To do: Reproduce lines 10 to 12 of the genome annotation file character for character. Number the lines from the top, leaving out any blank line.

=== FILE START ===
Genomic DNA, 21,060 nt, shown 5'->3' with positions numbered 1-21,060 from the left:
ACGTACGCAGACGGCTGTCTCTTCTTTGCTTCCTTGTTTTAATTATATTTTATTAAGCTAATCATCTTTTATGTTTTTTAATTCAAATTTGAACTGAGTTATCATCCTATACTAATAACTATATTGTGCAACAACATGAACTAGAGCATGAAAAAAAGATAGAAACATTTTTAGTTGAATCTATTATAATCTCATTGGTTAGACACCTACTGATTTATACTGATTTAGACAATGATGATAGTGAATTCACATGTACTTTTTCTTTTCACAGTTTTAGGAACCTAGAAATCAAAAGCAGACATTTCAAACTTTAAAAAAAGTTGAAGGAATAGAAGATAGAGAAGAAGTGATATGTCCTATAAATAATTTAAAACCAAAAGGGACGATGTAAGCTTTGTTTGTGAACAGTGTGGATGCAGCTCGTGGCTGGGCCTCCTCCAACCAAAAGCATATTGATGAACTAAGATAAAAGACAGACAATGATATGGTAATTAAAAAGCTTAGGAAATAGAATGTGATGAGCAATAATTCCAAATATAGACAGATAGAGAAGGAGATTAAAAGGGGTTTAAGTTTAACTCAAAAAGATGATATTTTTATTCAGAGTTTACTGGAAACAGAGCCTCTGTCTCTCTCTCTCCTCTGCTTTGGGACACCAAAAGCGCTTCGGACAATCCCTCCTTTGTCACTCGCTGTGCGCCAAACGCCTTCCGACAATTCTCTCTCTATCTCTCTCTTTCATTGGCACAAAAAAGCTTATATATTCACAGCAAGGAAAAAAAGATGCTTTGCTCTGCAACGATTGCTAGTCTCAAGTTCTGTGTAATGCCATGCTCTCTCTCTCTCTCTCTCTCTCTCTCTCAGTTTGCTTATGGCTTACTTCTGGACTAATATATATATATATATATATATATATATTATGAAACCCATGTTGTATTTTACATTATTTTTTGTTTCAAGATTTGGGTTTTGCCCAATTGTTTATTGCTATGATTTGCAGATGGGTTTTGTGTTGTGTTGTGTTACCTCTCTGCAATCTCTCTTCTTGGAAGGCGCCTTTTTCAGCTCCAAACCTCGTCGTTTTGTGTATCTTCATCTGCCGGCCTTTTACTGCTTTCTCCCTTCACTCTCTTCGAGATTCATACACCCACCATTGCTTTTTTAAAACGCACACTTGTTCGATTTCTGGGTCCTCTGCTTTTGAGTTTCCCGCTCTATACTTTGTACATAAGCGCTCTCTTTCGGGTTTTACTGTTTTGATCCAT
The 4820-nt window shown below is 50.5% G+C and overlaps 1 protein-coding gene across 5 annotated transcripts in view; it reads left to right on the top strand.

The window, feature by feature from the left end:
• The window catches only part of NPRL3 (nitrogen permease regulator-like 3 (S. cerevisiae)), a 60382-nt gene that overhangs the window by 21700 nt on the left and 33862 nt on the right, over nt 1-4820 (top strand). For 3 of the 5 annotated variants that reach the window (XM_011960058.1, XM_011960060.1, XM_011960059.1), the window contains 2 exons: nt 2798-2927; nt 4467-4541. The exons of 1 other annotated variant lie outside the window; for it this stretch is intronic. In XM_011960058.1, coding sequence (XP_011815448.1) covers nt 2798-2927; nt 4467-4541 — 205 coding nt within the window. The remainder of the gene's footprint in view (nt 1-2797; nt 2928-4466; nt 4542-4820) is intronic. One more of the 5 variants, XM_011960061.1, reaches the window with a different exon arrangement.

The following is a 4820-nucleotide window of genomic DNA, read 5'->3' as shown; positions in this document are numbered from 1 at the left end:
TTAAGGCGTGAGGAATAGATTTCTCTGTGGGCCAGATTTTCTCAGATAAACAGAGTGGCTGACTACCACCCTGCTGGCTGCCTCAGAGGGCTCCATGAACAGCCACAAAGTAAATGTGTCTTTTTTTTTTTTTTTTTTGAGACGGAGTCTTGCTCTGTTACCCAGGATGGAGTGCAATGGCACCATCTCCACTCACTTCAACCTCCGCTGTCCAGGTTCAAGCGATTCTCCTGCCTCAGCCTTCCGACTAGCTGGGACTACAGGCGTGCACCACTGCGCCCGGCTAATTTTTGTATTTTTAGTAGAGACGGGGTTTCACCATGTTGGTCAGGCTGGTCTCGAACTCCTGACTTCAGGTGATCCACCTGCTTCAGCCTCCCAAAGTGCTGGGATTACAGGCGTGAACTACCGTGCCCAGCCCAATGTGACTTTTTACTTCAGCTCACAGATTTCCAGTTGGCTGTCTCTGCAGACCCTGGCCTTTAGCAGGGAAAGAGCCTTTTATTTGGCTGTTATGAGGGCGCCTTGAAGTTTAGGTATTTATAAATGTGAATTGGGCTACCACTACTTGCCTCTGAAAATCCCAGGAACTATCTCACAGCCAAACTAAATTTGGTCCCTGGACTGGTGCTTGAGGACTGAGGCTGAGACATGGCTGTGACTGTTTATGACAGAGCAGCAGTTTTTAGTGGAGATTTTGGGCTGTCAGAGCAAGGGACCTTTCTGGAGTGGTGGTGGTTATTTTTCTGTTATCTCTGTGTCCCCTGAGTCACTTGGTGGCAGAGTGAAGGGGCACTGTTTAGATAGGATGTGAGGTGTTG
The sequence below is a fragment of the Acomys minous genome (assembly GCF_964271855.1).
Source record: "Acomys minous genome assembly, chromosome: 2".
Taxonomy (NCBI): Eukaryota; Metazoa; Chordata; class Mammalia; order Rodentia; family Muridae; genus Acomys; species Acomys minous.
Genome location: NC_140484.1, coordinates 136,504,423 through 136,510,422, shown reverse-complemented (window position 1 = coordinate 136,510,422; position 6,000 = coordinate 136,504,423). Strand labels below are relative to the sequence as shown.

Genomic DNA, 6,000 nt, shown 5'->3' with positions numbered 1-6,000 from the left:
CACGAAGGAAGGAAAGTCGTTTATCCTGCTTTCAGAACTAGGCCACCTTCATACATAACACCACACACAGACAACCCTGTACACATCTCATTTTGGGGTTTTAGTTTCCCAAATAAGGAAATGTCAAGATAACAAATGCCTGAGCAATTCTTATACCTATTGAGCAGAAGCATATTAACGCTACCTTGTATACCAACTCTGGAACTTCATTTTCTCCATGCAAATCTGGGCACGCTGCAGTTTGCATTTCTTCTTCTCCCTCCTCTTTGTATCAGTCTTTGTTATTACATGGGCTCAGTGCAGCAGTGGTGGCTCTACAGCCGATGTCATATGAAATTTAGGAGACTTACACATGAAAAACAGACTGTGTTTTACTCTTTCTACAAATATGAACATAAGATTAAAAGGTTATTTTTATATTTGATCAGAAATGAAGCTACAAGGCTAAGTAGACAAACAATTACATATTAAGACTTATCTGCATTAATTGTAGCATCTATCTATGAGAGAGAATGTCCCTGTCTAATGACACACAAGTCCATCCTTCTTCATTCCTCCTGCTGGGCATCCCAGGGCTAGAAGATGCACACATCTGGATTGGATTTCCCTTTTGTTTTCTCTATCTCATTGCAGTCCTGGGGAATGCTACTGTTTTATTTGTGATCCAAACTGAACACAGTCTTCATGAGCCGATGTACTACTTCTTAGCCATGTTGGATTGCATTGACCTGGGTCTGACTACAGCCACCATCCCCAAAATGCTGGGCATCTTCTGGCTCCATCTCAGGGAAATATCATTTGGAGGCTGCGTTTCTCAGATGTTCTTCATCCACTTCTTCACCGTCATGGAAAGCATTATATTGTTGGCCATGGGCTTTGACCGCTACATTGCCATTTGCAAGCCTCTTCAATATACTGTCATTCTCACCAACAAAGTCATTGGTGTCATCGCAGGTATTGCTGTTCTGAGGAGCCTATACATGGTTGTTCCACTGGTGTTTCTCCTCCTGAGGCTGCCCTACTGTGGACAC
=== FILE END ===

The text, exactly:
Taxonomy (NCBI): Eukaryota; Metazoa; Chordata; class Mammalia; order Rodentia; family Muridae; genus Acomys; species Acomys minous.
Genome location: NC_140484.1, coordinates 136,504,423 through 136,510,422, shown reverse-complemented (window position 1 = coordinate 136,510,422; position 6,000 = coordinate 136,504,423). Strand labels below are relative to the sequence as shown.

Genomic DNA, 6,000 nt, shown 5'->3' with positions numbered 1-6,000 from the left: